Reporting Kai Jackson
BALTIMORE (WJZ) — Killed because they had the courage to speak up. A decade after the Dawson family was firebombed in a retaliation attack, the community gathered to honor them.
Kai Jackson has more on the progress made against witness intimidation since the Dawson tragedy.
Speakers say the best way to honor the Dawson family is to protect neighborhoods and provide a future to children living in their legacy.
On a crisp October night, community members, elected leaders and others gathered in East Baltimore to remember one of the worst tragedies in the city’s history.
“This was a national story,” said Pamela Carter.
The story was heartbreaking. Parents Angela and Carnell Dawson and their five children were firebombed and killed Oct. 16, 2002, in the middle of the night inside their Preston Street home.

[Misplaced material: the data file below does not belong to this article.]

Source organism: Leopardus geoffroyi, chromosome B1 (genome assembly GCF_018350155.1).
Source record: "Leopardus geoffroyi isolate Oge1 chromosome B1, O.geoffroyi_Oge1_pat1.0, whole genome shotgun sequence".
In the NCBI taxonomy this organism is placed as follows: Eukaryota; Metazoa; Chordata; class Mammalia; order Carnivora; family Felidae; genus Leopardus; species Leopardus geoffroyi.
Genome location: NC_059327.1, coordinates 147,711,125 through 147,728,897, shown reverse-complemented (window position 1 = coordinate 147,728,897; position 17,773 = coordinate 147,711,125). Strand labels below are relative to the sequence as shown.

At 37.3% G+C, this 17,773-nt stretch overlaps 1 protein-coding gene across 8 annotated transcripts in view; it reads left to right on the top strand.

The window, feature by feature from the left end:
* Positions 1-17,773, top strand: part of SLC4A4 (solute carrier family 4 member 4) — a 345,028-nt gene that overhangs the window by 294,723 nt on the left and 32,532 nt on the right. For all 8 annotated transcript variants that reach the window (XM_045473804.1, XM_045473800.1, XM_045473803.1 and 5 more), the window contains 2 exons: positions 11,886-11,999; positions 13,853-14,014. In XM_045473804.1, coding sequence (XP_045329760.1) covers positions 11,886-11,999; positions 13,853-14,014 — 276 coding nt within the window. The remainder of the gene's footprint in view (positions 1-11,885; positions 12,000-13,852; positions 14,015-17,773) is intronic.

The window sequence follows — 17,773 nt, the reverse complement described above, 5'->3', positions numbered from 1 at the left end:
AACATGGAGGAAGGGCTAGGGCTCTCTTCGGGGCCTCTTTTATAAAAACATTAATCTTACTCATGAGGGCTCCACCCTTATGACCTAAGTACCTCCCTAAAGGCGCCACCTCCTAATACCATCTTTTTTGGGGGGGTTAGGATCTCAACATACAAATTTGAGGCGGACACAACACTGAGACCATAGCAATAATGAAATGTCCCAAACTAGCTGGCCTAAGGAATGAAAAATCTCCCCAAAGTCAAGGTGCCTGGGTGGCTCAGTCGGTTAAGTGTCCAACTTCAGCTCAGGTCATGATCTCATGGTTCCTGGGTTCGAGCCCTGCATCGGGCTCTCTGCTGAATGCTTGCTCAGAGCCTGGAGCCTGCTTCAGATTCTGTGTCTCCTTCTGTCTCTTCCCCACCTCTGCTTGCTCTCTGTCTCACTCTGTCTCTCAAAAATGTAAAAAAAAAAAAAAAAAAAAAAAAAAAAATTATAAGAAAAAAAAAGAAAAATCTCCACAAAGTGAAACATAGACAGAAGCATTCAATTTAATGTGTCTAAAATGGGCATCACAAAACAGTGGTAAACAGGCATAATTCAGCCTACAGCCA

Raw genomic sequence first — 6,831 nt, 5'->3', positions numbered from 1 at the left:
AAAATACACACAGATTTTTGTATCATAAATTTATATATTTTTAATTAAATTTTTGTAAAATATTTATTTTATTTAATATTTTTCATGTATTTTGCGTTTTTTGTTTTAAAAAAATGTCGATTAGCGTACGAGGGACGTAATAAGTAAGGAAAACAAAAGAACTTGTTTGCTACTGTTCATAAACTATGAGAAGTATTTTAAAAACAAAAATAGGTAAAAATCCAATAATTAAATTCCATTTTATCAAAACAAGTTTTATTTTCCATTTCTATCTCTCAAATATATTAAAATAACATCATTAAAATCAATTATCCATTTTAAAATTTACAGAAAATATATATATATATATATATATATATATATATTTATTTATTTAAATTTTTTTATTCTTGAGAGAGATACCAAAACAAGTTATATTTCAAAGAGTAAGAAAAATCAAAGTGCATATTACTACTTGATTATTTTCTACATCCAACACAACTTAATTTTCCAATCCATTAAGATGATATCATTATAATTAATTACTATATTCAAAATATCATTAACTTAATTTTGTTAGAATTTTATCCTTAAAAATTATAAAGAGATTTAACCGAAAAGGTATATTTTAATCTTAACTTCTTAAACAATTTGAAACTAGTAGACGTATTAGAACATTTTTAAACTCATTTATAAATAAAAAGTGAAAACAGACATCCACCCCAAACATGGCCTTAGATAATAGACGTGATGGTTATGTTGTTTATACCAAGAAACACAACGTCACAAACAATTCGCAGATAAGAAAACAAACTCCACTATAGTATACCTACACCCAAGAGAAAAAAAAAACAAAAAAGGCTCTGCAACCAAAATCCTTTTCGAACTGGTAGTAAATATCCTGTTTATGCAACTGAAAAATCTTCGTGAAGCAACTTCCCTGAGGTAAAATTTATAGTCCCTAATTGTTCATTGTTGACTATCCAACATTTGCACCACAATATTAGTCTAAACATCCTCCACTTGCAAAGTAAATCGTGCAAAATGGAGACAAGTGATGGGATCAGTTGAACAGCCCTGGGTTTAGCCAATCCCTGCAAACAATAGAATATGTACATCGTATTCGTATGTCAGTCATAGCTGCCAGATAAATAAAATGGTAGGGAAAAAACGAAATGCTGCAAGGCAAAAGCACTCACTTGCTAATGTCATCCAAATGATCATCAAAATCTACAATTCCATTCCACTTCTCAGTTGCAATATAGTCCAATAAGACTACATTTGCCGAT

“One of the saddest things I’ve ever witnessed was going to the funeral, seeing those caskets lined up,” said Congressman Elijah Cummings.
The crime was retaliation for Angela Dawson’s complaints of drug dealing in her neighborhood. The story outraged America and was a watershed moment in protecting families and fighting a “Stop Snitching” culture with lawbreakers intimidating law-abiding citizens.
The Dawson Safe Haven for Children, Youth & Families was constructed where their home once stood.
In the 10 years since the Dawson family tragedy, city and community leaders agree that this neighborhood has been transformed. They attribute that to the community center.
“In the Dawson Center, we have been blessed for these five years with a group of wonderful children. They are all growing well. They are 95 percent honor roll students in the center,” Carter said.
“The Dawson family was a good family. That they were courageous, that they were brave. They stuck together through thick and thin,” said family friend Dominic Harris.
The Dawson Family Resource Center also provides emergency housing assistance and educational and job training.